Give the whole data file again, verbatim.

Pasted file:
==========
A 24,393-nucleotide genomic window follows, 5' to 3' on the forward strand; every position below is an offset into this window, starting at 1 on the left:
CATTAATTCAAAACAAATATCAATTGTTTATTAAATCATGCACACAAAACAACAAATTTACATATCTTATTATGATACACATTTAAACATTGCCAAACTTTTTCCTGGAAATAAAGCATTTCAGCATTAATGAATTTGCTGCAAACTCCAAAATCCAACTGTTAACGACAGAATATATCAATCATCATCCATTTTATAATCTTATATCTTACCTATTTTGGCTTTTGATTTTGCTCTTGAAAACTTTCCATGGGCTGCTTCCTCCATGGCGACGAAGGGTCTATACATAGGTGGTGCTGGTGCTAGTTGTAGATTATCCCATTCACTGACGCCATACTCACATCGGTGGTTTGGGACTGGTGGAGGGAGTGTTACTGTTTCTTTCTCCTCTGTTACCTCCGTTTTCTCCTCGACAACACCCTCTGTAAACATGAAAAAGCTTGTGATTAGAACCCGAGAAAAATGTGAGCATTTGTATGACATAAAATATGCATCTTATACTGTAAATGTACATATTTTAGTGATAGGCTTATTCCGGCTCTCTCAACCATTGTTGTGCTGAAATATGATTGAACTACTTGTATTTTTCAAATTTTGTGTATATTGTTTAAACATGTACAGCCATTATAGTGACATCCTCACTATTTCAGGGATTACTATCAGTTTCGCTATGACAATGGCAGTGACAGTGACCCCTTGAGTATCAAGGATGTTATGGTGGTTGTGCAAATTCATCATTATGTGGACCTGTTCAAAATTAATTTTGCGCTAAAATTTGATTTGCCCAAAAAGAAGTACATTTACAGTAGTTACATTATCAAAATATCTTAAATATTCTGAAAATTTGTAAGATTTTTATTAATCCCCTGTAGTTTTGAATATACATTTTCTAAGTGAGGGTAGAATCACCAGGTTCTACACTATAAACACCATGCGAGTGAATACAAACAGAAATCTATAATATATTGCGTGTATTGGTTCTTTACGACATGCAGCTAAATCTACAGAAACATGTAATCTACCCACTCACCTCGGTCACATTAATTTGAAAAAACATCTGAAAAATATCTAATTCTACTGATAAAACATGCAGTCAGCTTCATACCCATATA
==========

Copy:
A 24,393-nucleotide genomic window follows, 5' to 3' on the forward strand; every position below is an offset into this window, starting at 1 on the left:
CATTAATTCAAAACAAATATCAATTGTTTATTAAATCATGCACACAAAACAACAAATTTACATATCTTATTATGATACACATTTAAACATTGCCAAACTTTTTCCTGGAAATAAAGCATTTCAGCATTAATGAATTTGCTGCAAACTCCAAAATCCAACTGTTAACGACAGAATATATCAATCATCATCCATTTTATAATCTTATATCTTACCTATTTTGGCTTTTGATTTTGCTCTTGAAAACTTTCCATGGGCTGCTTCCTCCATGGCGACGAAGGGTCTATACATAGGTGGTGCTGGTGCTAGTTGTAGATTATCCCATTCACTGACGCCATACTCACATCGGTGGTTTGGGACTGGTGGAGGGAGTGTTACTGTTTCTTTCTCCTCTGTTACCTCCGTTTTCTCCTCGACAACACCCTCTGTAAACATGAAAAAGCTTGTGATTAGAACCCGAGAAAAATGTGAGCATTTGTATGACATAAAATATGCATCTTATACTGTAAATGTACATATTTTAGTGATAGGCTTATTCCGGCTCTCTCAACCATTGTTGTGCTGAAATATGATTGAACTACTTGTATTTTTCAAATTTTGTGTATATTGTTTAAACATGTACAGCCATTATAGTGACATCCTCACTATTTCAGGGATTACTATCAGTTTCGCTATGACAATGGCAGTGACAGTGACCCCTTGAGTATCAAGGATGTTATGGTGGTTGTGCAAATTCATCATTATGTGGACCTGTTCAAAATTAATTTTGCGCTAAAATTTGATTTGCCCAAAAAGAAGTACATTTACAGTAGTTACATTATCAAAATATCTTAAATATTCTGAAAATTTGTAAGATTTTTATTAATCCCCTGTAGTTTTGAATATACATTTTCTAAGTGAGGGTAGAATCACCAGGTTCTACACTATAAACACCATGCGAGTGAATACAAACAGAAATCTATAATATATTGCGTGTATTGGTTCTTTACGACATGCAGCTAAATCTACAGAAACATGTAATCTACCCACTCACCTCGGTCACATTAATTTGAAAAAACATCTGAAAAATATCTAATTCTACTGATAAAACATGCAGTCAGCTTCATACCCATATA